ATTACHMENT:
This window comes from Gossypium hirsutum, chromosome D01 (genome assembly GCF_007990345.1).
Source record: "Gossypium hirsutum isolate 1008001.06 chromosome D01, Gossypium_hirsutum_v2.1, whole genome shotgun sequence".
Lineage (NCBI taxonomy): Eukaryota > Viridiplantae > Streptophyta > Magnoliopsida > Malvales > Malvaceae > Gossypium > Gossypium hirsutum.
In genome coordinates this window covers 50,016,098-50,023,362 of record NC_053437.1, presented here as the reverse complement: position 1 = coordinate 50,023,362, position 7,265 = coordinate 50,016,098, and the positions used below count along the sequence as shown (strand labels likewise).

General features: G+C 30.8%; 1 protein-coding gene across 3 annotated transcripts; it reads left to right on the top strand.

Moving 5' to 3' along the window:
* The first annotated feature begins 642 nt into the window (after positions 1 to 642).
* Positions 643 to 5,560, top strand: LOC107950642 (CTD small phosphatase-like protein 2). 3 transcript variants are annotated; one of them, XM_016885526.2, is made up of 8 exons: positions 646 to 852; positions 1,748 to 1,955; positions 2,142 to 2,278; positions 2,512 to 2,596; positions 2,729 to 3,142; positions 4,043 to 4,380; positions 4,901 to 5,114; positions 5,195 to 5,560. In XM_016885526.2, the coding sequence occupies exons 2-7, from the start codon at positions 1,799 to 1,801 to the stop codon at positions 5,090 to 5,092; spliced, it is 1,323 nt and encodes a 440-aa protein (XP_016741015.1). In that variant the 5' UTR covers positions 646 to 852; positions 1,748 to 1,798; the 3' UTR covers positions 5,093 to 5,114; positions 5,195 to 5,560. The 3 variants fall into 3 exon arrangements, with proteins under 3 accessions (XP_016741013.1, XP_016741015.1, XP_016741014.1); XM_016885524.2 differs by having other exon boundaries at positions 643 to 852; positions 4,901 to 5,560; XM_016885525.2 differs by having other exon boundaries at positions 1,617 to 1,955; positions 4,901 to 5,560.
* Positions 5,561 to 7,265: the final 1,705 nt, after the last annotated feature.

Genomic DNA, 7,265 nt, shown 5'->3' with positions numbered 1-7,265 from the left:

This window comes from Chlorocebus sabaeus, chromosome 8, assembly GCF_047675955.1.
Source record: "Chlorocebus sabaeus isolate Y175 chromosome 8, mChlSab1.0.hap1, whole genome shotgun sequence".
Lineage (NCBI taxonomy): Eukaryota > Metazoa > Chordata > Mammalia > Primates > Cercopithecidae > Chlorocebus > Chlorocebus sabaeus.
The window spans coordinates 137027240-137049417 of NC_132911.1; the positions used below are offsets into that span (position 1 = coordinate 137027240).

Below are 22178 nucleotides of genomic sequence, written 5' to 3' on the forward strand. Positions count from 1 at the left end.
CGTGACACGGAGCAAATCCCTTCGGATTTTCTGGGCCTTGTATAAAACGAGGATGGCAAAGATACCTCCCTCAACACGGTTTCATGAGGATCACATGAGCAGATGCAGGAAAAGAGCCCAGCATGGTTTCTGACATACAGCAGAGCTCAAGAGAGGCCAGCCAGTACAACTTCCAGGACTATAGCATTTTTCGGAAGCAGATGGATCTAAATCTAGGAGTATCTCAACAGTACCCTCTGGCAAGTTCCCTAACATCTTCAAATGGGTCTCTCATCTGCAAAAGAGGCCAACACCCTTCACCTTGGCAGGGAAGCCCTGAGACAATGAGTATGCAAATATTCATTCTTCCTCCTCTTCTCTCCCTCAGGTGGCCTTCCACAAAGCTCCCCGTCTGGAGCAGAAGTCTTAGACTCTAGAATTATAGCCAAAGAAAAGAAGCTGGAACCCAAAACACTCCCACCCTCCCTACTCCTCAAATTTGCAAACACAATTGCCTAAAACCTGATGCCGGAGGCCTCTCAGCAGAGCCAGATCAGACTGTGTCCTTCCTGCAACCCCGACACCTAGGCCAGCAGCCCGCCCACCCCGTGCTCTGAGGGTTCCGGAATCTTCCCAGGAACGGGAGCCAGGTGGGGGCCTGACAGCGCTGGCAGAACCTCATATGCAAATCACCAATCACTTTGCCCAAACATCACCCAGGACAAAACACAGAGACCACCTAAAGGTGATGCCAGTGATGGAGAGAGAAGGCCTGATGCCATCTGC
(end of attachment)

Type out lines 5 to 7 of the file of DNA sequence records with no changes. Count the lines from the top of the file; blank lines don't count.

General features: G+C 30.8%; 1 protein-coding gene across 3 annotated transcripts; it reads left to right on the top strand.

Moving 5' to 3' along the window:
* The first annotated feature begins 642 nt into the window (after positions 1 to 642).